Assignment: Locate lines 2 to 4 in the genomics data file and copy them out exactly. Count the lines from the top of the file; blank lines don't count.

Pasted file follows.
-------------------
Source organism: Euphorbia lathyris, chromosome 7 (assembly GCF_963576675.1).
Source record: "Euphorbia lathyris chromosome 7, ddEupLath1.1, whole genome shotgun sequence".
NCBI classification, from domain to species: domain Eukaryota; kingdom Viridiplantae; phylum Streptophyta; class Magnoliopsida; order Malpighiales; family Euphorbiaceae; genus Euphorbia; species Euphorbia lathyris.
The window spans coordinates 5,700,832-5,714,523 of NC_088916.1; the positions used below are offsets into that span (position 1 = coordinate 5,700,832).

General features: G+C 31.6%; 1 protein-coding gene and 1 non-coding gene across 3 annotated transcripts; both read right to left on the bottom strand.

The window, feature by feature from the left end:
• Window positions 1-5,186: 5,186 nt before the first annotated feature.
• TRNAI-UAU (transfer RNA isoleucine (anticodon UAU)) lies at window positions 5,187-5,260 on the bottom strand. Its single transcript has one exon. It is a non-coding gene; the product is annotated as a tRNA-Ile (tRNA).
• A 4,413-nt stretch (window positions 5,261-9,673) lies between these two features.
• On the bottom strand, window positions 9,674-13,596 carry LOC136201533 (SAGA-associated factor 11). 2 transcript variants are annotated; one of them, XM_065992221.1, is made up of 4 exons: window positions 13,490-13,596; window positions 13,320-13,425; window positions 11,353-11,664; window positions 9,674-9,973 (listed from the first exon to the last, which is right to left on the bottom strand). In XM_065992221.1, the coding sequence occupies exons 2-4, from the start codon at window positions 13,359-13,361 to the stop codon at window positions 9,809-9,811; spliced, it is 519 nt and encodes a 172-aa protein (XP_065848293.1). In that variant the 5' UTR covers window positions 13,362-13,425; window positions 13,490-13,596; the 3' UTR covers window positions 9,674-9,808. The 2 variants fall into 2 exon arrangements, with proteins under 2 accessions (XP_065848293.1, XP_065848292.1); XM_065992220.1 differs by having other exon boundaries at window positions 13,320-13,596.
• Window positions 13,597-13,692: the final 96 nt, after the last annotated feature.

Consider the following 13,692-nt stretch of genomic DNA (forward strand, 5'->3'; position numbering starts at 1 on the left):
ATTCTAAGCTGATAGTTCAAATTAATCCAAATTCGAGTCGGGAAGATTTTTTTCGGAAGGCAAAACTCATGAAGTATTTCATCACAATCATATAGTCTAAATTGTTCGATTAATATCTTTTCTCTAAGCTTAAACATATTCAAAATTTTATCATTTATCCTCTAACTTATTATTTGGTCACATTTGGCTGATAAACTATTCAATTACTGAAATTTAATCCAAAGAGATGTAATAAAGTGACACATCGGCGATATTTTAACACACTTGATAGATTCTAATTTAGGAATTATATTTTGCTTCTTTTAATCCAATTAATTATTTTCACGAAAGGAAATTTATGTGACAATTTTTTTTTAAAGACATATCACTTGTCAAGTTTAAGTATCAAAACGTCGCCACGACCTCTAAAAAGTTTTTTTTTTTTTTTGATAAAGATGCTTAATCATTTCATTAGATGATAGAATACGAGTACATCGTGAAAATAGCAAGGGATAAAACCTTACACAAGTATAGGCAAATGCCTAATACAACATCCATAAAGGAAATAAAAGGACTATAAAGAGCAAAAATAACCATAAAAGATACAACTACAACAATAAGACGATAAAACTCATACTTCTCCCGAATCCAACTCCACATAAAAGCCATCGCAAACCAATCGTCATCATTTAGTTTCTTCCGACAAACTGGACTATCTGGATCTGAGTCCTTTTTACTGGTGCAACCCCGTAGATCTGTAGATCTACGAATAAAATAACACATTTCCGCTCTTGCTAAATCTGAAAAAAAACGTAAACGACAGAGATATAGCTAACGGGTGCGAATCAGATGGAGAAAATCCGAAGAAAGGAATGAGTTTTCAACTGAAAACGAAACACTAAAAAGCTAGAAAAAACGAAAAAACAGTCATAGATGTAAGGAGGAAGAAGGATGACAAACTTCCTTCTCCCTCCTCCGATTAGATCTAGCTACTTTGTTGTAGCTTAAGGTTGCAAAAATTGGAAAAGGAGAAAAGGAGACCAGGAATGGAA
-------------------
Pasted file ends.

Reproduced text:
Source record: "Euphorbia lathyris chromosome 7, ddEupLath1.1, whole genome shotgun sequence".
NCBI classification, from domain to species: domain Eukaryota; kingdom Viridiplantae; phylum Streptophyta; class Magnoliopsida; order Malpighiales; family Euphorbiaceae; genus Euphorbia; species Euphorbia lathyris.
The window spans coordinates 5,700,832-5,714,523 of NC_088916.1; the positions used below are offsets into that span (position 1 = coordinate 5,700,832).